Microsoft Kin

Microsoft KIN Officially Canned by Microsoft

Microsoft KIN Officially Canned by Microsoft

The reviews for the KIN devices, both the Kin One and Kin Two, weren't the best on the market. However, while the main draw might not have been the hardware, or even its features, the big strike against the devices was that the data plan that was forcefully applied to them was simply too high. And, when you look at the review from GenUpload directly, or from a pure analyst position, you can see where Microsoft may have missed the mark. All of those factors could have combined to deal a death blow to the KIN, because Microsoft has announced that the KIN lineage is dead.

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Verizon slash KIN pricing; new firmware due this summer

Verizon slash KIN pricing; new firmware due this summer

Verizon has quietly slashed pricing for the Microsoft KIN handsets, bringing the pebble-shaped KIN One down to $29.99 from its previous $49.99 pricing and the larger KIN Two halved in price from $99.99 to $49.99.  The move follows criticism of the featurephone/smartphone devices together with apparently disappointing sales figures; Microsoft is yet to confirm any numbers publicly, but sources at Verizon stores claim that the KIN handsets are being outsold by DROID and Palm Pre Plus phones.

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The Daily Slash: June 18th 2010

The Daily Slash: June 18th 2010

Well, here we are. At the end of the week, looking ahead to the weekend. Two days of good, old-fashioned relaxation. Unless you have to work. Then, well, ignore all of that. Either way though, welcome to tonight's edition of The Daily Slash. While we're not going to officially give it a nickname, but you could call tonight's Slash the Robot Night. In the Best of R3 Media, we've got an eReader app launching on Android, some miserable numbers for the Kin, and some good news for Motorola (maybe). And then, in the Dredge 'Net, we've got the Hyperion 4-legged robot, a super-device, and mini dancing robots.

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Just 500 Microsoft Kin phones sold claims source

Just 500 Microsoft Kin phones sold claims source

We'll admit, we weren't entirely convinced by Microsoft's KIN smartphones - their patchy specs and expensive Verizon smartphone tariffs didn't add up to a particularly compelling range - but Business Insider's current rumor that the company has sold just 500 devices doesn't quite ring true.  They aren't saying where that figure came from, though they are asking any Kin owners to step forward and identify themselves.

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GenUpload: Two weeks with KIN

GenUpload: Two weeks with KIN

A few weeks back, I wrote my first impressions of Microsoft’s new KIN phones, and their appeal specifically to the different way teenagers use cellphones. But understanding the intent of the KIN and a few hours of testing wasn’t really enough to get a real picture of how well it would actually work as a phone for teenagers. So, for two weeks, I shelved my featurephone and iPod Touch, and went with just a KIN (in this case, the KIN 2).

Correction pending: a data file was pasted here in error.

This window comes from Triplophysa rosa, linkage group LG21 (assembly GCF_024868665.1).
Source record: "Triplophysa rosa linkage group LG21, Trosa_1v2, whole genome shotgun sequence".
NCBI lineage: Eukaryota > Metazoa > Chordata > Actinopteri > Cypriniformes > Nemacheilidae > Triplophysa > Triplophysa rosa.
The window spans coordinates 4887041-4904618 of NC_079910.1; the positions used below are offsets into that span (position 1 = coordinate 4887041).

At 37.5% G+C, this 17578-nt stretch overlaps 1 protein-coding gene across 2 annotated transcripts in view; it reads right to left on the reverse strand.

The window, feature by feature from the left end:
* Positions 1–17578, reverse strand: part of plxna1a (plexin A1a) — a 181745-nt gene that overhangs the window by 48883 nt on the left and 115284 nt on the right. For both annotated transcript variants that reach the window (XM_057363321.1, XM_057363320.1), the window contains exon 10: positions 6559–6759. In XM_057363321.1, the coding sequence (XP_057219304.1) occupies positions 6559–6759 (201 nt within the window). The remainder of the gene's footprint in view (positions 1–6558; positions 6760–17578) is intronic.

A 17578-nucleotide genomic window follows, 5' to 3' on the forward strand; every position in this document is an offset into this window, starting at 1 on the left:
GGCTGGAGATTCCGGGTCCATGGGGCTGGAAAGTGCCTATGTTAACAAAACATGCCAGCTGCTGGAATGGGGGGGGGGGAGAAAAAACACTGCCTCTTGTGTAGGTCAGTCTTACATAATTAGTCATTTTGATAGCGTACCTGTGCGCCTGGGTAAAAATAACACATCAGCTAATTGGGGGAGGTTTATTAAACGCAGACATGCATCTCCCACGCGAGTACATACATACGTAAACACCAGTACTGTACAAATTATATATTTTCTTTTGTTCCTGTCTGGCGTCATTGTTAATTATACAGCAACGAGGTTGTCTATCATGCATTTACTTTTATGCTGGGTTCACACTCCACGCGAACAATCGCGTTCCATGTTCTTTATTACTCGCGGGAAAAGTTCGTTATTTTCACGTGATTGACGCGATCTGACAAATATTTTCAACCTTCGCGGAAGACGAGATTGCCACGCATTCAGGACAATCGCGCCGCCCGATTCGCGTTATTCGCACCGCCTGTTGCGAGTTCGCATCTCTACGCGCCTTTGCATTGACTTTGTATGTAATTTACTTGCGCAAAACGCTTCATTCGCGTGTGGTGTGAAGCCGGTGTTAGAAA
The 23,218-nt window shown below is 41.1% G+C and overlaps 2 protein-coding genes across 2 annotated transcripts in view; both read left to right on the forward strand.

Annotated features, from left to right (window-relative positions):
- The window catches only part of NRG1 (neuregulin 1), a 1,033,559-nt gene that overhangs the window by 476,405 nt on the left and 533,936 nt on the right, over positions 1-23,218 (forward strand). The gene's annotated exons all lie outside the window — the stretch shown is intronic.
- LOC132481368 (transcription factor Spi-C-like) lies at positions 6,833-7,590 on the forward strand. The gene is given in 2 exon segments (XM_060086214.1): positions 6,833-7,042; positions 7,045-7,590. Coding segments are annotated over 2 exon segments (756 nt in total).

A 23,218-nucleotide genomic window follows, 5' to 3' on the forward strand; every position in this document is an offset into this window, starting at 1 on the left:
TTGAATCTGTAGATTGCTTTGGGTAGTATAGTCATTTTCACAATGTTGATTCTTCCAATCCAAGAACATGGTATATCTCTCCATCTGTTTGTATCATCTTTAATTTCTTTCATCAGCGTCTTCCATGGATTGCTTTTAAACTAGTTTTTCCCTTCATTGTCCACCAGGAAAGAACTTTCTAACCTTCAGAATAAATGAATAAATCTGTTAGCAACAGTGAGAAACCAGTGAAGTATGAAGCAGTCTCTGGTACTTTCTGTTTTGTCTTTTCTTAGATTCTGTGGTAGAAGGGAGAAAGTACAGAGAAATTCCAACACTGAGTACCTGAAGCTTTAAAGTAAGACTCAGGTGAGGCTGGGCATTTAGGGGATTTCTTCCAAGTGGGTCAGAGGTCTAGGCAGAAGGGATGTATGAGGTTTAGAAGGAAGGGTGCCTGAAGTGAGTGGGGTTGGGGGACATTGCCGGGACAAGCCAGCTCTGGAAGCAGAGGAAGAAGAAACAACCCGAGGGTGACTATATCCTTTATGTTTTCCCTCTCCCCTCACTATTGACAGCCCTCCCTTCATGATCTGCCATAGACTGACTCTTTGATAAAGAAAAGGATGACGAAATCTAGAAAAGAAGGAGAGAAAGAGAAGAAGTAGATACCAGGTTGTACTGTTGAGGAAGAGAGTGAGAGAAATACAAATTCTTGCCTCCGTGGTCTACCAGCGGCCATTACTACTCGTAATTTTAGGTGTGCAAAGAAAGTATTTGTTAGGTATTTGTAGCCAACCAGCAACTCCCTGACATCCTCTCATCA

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The Fate of Windows Phone 7

The Fate of Windows Phone 7

With the KIN entering the market, HP's acquisition of Palm, and a number of other industry events, I have been asked quite a bit about Microsoft's chances of success with Windows Phone 7. Microsoft is losing traction in this market rapidly and is in desperate need of strategy that will keep their operating system competitive in a market dominated by RIM, Apple, and Google. If you look at the numbers released by Gartner toward the end of last year projecting mobile OS market share, they projected in 2012 Microsoft to rank 4th on the list with just over 12% of the smartphone OS market share. 12% of the market is not bad and would come out to roughly 70 million devices in that year. That being said, I can't imagine Microsoft being content with 4th place. So what do they need to do to be successful in a fragmented smartphone OS landscape in which we expect some consolidation to happen in the next few years?

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Microsoft’s Kin and the emergence of featurephone data tiers

Microsoft’s Kin and the emergence of featurephone data tiers

As I was in the middle of writing this month's column on Microsoft's Kin, SlashGear editor Chris Davies sent me a draft of Michael Gartenberg's column on... Microsoft's Kin. I was relieved to see that there wasn’t too much overlap; Michael’s column is on the Kin’s target market, and I’m focusing on changing carrier pricing structures. I agree with Michael’s premise: there is pent up demand for a social network appliance, and the TwitterPeek ain't it. My problem with the Kin is that we haven’t been given the critical piece of information that will determine whether it will be a success: data pricing.

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Why I like Kin

Why I like Kin

Recently, Microsoft unveiled a new mobile platform and two new devices built for it. It's called Kin and it's targeted at a younger demographic with a focus on social communication. It's also been one of the most controversial releases I've ever seen. Many folks who've weighed in on the topic weren't too impressed. They cite a lack of features ranging from a calendar to no support for third party applications, most notably games. I don't share those views (although I do think it's not a good idea for middle aged Microsoft executives to go with a shirt untucked and unshaven look while presenting) and I think Kin has a good chance of being successful in the marketplace. Here's why.

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